The Book Cellar
Join us for this month's Local Author Night!
Scott Miles drops by to share his collection of stories, The Downriver Horseshoe.
The Downriver Horseshoe draws its stories from the landscapes and people of the industrial, south side of Metro Detroit called Downriver. It is Americana with a gritty, blue-collar twist-filled with quirky, rough-hewn characters like Duke Peterson, a retired cookie-truck driver who, at the behest of his nasty, invalid wife, has to hock his grandfather's old shotguns to make rent; there is George Rimbaud, a morally confused mailman who continually crosses the line and intertwines his life (and sex life) with people along his route; and also Simon Touhy, a young man who falls in love with a prosthetic leg found at his worksite on Mt. Trashmore, a landfill converted to public ski slope. With the luck and pride of Downriver at their side, these men march on, making the best decisions they can in an area that can be bleak and beautiful and dangerous on the same block.
Scott Miles is from Downriver Detroit and lives in Chicago. Twice nominated for a Pushcart Prize, he's had his short stories published in nationally distributed magazine such as LIT, Cimarron Review, Atticus Review, Storyglossia, Crime Factory, Beloit Fiction Journal, The MacGuffin, Oyez Review, The Summerset Review, and Pebble Lake Review.
Sheila Flaherty comes to The Book Cellar to read from her debut novel, East of Mecca, which tells a timely, harrowing and heartbreaking story of love and betrayal, the transcendent power of friendship, and the ultimate price of oppression. Through the narrator's eyes, we witness the hardships and injustices faced by Saudi women. More surprising- and more unsettling, perhaps- are the oppression and domestic miseries borne by wives and daughters in some expat communities, which Flaherty depicts with unflinching realism and compassion.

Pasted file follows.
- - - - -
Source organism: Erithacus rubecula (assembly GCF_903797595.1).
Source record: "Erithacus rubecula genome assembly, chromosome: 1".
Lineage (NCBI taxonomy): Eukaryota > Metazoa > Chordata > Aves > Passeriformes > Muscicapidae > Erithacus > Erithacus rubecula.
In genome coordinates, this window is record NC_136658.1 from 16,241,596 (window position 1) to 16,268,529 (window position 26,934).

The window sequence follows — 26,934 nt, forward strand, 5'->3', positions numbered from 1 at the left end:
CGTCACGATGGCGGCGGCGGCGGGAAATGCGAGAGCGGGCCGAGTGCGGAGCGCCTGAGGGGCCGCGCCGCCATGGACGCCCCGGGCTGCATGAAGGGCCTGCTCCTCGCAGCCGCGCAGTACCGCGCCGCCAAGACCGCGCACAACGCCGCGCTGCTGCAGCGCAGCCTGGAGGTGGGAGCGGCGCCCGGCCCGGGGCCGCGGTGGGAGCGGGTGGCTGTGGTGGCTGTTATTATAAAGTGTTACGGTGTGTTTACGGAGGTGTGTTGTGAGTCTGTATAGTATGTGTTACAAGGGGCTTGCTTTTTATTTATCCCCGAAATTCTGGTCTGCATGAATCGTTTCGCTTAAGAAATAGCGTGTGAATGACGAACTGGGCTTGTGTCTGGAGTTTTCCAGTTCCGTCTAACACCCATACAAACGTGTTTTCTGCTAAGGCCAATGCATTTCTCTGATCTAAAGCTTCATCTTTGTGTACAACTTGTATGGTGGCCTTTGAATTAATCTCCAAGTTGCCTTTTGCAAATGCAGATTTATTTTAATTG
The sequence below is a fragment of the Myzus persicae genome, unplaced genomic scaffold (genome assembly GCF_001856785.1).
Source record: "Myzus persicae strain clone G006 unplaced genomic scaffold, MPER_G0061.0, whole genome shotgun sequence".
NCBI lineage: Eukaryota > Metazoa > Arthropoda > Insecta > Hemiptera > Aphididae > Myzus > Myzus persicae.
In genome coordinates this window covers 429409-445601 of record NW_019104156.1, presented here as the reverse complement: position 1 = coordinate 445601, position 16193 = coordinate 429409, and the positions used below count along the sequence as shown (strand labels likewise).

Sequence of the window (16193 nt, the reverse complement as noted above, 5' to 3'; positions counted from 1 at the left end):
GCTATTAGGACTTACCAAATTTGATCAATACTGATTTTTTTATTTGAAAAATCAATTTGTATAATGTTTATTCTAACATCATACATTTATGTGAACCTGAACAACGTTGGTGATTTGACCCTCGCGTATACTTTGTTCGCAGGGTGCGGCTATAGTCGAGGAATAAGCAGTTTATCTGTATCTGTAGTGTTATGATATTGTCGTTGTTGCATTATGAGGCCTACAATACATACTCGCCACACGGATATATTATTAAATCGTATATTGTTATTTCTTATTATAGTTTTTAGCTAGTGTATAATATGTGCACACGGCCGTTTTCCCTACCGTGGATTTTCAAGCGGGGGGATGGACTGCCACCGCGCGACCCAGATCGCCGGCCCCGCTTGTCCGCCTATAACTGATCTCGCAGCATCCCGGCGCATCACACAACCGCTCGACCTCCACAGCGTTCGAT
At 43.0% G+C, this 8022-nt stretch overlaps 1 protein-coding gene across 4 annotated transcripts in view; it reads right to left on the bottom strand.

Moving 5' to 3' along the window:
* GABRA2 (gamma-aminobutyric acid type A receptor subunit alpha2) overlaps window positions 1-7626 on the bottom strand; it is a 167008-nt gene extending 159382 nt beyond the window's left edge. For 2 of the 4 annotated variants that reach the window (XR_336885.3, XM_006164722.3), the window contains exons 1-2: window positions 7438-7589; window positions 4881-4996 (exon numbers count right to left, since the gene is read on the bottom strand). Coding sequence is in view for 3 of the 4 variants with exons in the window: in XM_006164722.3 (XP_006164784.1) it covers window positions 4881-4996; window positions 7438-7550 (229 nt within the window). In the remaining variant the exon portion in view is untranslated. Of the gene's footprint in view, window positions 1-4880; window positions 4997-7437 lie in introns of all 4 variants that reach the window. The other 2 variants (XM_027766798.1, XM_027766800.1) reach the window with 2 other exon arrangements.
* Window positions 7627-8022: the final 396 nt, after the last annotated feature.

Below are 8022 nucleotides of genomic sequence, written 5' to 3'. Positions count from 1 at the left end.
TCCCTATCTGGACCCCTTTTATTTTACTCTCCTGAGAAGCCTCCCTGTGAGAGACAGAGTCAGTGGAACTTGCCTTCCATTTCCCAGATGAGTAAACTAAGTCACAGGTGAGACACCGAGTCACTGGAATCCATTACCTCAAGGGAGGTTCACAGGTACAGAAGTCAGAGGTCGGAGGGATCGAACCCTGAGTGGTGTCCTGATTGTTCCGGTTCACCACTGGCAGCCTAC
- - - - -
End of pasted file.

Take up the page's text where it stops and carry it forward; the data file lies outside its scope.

Flaherty is a writer and clinical psychologist. She holds a Bachelor's degree in psychology and a Master's in Behavioral Sciences from the University of Houston. She earned her Ph.D. in Clinical Psychology from Northwestern University.
Jessica Vealitzek will also be coming to read from her new book, The Rooms Are Filled, that explores the age old questions of changing to become who we are, of learning to live our own lives. Two lost souls come together by circumstance: nine-year-old Michael, a Minnesora farm boy transplanted to suburban Chicago after his father dies, and his proper, young - closeted- teacher, Julia Parnell, a woman trying to begin again after a failed attempt to live openly.
The Rooms Are Filled is the timeless story of learning to live in one's own life, of changing so that we can become who we are.